Somali airport security is ‘zero,’ says pilot whose plane was bombed
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Somali airport security is ‘zero,’ says pilot whose plane was bombed

Mogadishu confirms bomb punched hole in plane last week; sole victim was likely suicide bomber

In this Tuesday, Feb. 2, 2016 photo, a hole is photographed in a plane operated by Daallo Airlines as it sits on the runway of the airport in Mogadishu, Somalia. (AP Photo)
In this Tuesday, Feb. 2, 2016 photo, a hole is photographed in a plane operated by Daallo Airlines as it sits on the runway of the airport in Mogadishu, Somalia. (AP Photo)

MOGADISHU, Somalia (AP) — The Serb pilot who landed a jetliner in Somalia with a large hole on its fuselage said he has never doubted that it was caused by a bomb and described the security at Mogadishu Airport as “zero.”

After initially saying there was no sign of foul play, Somali officials said Saturday that a suicide bomber is suspected to have set off the explosive inside the plane. They said the blast sucked a male passenger out of the plane and forced the aircraft to make an emergency landing Tuesday in Somalia’s capital.

The pilot, Vlatko Vodopivec, blamed the incident on the lack of security at Mogadishu Airport, describing the facility as “chaotic.”

He added that Somali investigators initially tried to put the blame on his airline company. Now Somalia is blaming Islamist extremists.

A hole is photographed in a plane operated by Daallo Airlines as it sits on the runway after an emergency landing at the airport in Mogadishu, Somalia Tuesday Feb. 2, 2016. (Awale Kullane,via AP)
A hole is photographed in a plane operated by Daallo Airlines as it sits on the runway after an emergency landing at the airport in Mogadishu, Somalia Tuesday Feb. 2, 2016. (Awale Kullane,via AP)

“Experts who were investigating the cause of the blast in the plane concluded that a bomb was the cause,” said Ali Jama Jangali, Somalia’s transport minister at a press conference in Mogadishu.

“The bomb aimed to kill all onboard the plane. Al-Shabab (Somalia’s Islamic extremist rebel group) was behind it,” he said of the explosion on a Daallo Airlines Airbus 321. He said the findings are preliminary and the investigation is continuing.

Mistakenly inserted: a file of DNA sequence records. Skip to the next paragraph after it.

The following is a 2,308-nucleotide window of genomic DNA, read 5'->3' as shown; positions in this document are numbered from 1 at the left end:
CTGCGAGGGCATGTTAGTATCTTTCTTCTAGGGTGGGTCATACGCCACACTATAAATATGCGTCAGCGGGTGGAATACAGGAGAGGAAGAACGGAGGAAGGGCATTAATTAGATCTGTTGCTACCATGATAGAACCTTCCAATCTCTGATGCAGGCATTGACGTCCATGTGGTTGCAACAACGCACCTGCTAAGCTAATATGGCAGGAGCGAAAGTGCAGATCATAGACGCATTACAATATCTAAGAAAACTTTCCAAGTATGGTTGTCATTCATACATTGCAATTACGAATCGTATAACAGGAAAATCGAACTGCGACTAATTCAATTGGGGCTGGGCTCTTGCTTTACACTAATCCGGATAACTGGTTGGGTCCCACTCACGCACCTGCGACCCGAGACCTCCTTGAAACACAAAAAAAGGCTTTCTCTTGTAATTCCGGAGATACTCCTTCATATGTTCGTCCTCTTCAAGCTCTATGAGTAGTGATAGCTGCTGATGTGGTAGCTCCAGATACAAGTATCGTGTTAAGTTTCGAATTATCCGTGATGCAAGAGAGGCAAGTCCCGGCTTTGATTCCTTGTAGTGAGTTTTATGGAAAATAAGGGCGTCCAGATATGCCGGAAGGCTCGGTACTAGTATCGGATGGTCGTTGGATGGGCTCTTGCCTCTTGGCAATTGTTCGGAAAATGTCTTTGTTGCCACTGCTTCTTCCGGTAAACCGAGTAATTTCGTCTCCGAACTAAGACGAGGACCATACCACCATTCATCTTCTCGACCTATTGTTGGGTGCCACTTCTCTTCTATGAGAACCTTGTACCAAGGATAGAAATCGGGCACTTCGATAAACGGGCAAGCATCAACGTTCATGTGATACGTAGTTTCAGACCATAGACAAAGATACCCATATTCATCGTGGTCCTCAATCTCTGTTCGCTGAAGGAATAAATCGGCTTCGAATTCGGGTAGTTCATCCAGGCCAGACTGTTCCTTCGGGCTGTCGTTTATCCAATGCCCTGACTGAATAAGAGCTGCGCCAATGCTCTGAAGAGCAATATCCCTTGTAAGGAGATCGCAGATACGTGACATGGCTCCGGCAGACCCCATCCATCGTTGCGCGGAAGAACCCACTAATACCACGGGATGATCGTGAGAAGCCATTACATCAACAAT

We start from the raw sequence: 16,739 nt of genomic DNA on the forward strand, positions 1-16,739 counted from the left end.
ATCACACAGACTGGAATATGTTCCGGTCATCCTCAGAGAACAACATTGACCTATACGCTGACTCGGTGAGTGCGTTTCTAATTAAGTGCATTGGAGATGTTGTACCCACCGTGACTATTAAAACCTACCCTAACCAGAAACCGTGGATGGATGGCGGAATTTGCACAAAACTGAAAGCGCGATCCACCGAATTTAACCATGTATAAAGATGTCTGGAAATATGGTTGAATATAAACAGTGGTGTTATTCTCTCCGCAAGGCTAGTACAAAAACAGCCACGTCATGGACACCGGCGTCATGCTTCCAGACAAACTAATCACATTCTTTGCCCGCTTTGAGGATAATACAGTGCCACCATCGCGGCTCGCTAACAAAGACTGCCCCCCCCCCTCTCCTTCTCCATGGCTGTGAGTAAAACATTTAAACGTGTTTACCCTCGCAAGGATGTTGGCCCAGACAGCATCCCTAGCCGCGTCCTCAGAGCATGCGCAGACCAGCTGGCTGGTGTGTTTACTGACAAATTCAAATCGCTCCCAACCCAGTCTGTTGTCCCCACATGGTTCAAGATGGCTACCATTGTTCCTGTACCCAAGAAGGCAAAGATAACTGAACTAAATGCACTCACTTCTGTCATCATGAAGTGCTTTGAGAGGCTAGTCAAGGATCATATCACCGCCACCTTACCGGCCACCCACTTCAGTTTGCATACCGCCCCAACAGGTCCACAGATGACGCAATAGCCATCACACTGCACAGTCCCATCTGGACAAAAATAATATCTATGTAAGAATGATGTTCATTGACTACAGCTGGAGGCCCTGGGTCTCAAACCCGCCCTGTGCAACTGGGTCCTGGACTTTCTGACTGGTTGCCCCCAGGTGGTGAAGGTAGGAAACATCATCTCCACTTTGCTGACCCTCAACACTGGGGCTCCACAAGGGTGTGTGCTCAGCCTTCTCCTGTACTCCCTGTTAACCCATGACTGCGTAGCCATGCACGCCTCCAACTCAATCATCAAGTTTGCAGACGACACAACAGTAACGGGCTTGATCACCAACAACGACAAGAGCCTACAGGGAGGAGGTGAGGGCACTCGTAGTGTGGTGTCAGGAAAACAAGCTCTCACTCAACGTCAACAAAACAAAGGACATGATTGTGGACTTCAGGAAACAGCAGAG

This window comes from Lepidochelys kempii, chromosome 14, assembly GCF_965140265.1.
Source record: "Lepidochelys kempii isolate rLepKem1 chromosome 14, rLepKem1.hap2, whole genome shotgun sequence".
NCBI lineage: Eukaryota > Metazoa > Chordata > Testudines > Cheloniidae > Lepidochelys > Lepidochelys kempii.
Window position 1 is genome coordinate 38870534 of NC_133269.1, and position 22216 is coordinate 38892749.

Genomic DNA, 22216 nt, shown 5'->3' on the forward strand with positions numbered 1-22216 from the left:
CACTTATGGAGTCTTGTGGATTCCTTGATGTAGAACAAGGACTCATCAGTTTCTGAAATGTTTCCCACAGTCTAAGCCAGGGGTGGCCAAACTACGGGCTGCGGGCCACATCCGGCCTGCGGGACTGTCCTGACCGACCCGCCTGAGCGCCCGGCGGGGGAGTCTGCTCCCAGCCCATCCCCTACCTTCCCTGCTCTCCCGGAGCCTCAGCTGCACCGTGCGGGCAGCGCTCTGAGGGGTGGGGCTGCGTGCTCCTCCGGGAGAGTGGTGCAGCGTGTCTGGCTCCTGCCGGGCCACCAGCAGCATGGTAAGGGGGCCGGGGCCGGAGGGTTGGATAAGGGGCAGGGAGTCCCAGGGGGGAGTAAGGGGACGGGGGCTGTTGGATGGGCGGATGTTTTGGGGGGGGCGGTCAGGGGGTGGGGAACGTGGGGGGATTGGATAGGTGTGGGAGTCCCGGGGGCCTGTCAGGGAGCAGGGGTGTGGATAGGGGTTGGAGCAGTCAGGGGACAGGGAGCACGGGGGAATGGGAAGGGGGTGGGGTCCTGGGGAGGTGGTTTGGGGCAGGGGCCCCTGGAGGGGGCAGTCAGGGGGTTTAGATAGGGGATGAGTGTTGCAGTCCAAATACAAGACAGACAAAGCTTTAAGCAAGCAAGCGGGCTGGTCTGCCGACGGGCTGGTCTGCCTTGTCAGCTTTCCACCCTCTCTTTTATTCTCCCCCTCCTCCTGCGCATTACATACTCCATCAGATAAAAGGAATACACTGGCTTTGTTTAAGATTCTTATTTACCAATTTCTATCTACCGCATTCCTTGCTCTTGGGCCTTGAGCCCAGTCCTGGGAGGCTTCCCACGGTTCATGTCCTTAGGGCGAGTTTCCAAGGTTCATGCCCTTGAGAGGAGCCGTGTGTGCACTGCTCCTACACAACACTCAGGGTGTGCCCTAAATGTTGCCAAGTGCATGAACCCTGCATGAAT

One passenger, Abdullahi Abdisalam Borle, died, according to Somali officials. A man’s body was found in the town of Balad, 30 kilometers (about 18 miles) north of Mogadishu, according to police who said he might have been blown from the plane.

The man killed in the incident is suspected to have been a suicide bomber, a senior Somali civil aviation official said.

“The reason the investigation is focusing on him now is because of the suspicion that he might have detonated the bomb, but it’s too early to say if the bomb was planted in a laptop or not,” he said.

Six people have been arrested in connection with the blast after examinations of CCTV images in the airport, a senior Somali intelligence official told the Associated Press.

Al-Shabab has not claimed responsibility for the incident.

All other 74 passengers on the plane were safe after the pilot returned the plane safely to Mogadishu airport.

The explosion happened about 15 minutes after the plane took off and it was still ascending.

Capt. Vodopivec, the pilot, said he and others were told the explosion was caused by a bomb. “It was my first bomb; I hope it will be the last,” Vodopivec told AP by phone from Mogadishu. He said the blast happened when the plane was at around 11,000 feet (3,350 meters) and still climbing to its cruising altitude of 30,000 feet. “It would have been much worse if we were higher,” he added.

Had the blast occurred at a higher altitude, it could have led to explosive decompression on the plane, which might have caused more severe structural damage, and would have forced a more rapid descent because of limited supplies of oxygen to the passengers.

After the explosion, passengers put on oxygen masks and air could be heard rushing thought the hole in the fuselage, according to a video taken by a passenger.

Somalia’s government said it will tighten security at the airport to prevent other threats.

Somalia faces an insurgency from the Islamic extremist group al-Shabab, which has carried out deadly attacks in Somalia and neighboring countries.

Daallo Airlines, which is based in Dubai, has temporarily suspended its operations in Somalia’s capital following the incident but hopes to restart them soon, said Mohammed Ibrahim Yassin, the airline’s chief executive.

He described security at Mogadishu airport as “good” and multilayered, and “much better than it used to be.” Daallo typically operates around 15 flights a week to Mogadishu from Somali and nearby international destinations. Its flight Tuesday was operated by Hermes Airlines, which is based in Athens, Greece, under a lease agreement. Hermes officials have not commented on the incident.

Experts from Somalia and Greece are involved in the investigation into the blast.

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